Get clued up like a millennial on your family holidayNot everyone can (or wants to) drop all contact with the outside world when they’re travelling, so we tell you the best ways to stay connected while you’re on the road.
WORDS JANIE MEDBURY
For many campers and caravanners, your average mobile phone should be sufficient if you want to stay in touch with family and friends, but a lot depends on your provider. It’s common knowledge that Telstra tends to have the best nationwide coverage (99% of the population, to be exact). That being said, Optus and Vodafone aren’t too far behind at 98.5% and 96% respectively, and both are reportedly spending big bucks in an effort to improve their (your) regional coverage.
If you want to have phone reception at all times though, your best bet is a sat phone. Instead of receiving signal via land-based towers, sat phones get it from orbiting satellites. They cost around the $1000 mark, and while you can’t use them to text, they are invaluable when you need to make an emergency call. You will need a service provider, which involves a monthly fee, so research the best plan for you. If you only need a sat phone as a once-off, you can hire them for under 10 bucks a day. Alternatively, you can invest in a Cel-Fi GO – the only legal way in Australia to boost your mobile signal. Read our review in Issue 17.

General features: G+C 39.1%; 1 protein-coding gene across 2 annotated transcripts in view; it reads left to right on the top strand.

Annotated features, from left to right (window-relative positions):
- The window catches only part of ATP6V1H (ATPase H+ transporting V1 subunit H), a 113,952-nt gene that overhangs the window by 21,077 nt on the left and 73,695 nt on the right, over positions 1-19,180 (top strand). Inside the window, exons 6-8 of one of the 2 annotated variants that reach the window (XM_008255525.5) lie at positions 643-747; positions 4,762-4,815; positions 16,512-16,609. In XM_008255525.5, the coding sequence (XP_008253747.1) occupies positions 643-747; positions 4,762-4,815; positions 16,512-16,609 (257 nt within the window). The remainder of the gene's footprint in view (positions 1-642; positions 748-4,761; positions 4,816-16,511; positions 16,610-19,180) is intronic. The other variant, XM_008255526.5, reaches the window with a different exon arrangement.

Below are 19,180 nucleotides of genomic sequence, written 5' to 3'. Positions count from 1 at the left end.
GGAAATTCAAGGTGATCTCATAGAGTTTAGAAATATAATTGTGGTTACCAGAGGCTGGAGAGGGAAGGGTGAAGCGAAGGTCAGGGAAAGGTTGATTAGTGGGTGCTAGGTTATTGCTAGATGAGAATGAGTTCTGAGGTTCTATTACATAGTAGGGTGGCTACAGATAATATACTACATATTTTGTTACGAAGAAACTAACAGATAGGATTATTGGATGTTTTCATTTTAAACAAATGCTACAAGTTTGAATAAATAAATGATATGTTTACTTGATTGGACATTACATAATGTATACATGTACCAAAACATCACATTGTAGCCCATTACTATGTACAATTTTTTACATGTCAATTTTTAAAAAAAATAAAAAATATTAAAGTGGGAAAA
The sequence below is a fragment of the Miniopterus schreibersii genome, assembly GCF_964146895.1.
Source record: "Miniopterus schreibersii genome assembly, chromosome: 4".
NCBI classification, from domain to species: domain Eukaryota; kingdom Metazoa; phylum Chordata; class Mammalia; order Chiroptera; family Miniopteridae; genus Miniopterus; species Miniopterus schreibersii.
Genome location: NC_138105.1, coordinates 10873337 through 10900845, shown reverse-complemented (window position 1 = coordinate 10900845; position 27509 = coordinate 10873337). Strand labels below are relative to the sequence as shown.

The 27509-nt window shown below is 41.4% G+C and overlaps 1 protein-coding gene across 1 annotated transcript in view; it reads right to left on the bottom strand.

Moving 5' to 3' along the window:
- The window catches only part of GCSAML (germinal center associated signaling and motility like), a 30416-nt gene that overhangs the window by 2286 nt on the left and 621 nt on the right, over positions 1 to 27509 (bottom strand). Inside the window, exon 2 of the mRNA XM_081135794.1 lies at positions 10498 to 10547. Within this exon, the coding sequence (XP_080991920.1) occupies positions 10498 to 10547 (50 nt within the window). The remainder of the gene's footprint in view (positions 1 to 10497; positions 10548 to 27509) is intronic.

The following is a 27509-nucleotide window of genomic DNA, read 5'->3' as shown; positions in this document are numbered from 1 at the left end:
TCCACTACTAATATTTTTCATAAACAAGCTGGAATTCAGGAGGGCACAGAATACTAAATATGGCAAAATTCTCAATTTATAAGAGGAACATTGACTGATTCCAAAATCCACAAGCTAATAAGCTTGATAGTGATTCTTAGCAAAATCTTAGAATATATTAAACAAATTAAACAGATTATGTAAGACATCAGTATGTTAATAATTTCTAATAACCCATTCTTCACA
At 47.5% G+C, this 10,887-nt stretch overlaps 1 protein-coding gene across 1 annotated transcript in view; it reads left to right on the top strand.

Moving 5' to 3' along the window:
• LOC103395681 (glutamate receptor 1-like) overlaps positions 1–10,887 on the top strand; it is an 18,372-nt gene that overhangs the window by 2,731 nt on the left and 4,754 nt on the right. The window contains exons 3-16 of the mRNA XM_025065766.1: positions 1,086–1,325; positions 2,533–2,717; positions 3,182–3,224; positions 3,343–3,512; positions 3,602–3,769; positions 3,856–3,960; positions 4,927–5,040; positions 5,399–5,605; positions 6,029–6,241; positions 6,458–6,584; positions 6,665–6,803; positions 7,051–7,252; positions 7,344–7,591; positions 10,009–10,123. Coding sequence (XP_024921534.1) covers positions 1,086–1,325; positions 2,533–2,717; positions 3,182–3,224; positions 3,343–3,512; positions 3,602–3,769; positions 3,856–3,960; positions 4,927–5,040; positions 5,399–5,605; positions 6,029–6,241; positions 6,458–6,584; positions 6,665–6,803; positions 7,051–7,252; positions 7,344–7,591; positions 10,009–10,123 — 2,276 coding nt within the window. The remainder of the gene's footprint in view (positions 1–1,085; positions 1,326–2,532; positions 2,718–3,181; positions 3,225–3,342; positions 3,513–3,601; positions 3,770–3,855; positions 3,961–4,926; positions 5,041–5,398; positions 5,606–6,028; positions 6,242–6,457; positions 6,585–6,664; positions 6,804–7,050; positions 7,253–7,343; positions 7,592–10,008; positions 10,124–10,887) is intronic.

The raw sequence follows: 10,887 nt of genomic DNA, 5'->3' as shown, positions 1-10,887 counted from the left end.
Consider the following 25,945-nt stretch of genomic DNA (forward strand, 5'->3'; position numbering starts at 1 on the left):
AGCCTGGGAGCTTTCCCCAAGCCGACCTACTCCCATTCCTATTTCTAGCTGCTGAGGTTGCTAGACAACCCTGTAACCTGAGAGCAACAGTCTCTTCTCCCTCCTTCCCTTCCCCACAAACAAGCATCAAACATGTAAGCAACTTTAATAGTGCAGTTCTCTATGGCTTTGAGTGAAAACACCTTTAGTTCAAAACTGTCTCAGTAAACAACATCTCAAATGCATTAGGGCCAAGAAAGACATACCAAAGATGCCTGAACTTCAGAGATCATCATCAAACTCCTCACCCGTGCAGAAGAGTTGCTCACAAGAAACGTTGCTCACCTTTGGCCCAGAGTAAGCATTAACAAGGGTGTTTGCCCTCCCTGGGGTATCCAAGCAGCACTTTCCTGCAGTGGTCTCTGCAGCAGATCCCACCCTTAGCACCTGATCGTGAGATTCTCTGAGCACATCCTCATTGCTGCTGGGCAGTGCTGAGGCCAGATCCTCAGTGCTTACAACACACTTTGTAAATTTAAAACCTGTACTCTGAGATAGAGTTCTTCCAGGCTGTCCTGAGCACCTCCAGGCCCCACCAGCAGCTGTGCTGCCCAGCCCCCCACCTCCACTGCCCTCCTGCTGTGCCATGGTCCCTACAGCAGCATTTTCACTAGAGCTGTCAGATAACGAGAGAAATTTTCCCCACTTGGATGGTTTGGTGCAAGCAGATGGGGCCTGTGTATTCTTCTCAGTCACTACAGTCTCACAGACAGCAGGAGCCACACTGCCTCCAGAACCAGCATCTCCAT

For basic internet use on your mobile phone, you can opt for a no contract SIM-only plan that bundles calls, texts and data. These plans can cost anywhere between $15 – $100 a month; many plans nowadays have unlimited calls and texts, so it’s the data that you’ll really be paying for. If you’re only using the internet to browse the web or check social media a few times a day, a 3-5GB data plan should suffice. However, if you’re planning to play games and binge watch Netflix as well, you’ll need a lot more than that.
Families who need internet on multiple devices should purchase a small wireless modem or dongle, which typically range from $40 to $100 (you’ll also need a broadband plan for it) – that way, you can get WiFi on all your smart devices, including mobiles, tablets and laptops. If you’re using multiple devices at once, RV Wi-Fi is a great (and legal) way to boost your internet signal while you’re on the move – you can read our review of it in Issue 23 (hint: we loved it).
While it may be one of the easiest things to go without while you’re travelling, TV is an essential for some folks – especially for families with kids – as a source of news and entertainment; it’s also a great way to unwind after an action-packed day. It’s easy enough to put a TV in your caravan but getting reception can be a problem when you’re on the move.
There are a few different types of antennas that you can get for your RV, each with pros and cons, including: an uncovered satellite dish (this is large and can only be used when parked); satellite dish in a dome (smaller but less reliable); portable satellite dish (tricky to set up); and a crank-up antenna (usually provides local channels). In order to access the satellite service, you’ll need to get a VAST set top box and subscription after proving that you’re eligible.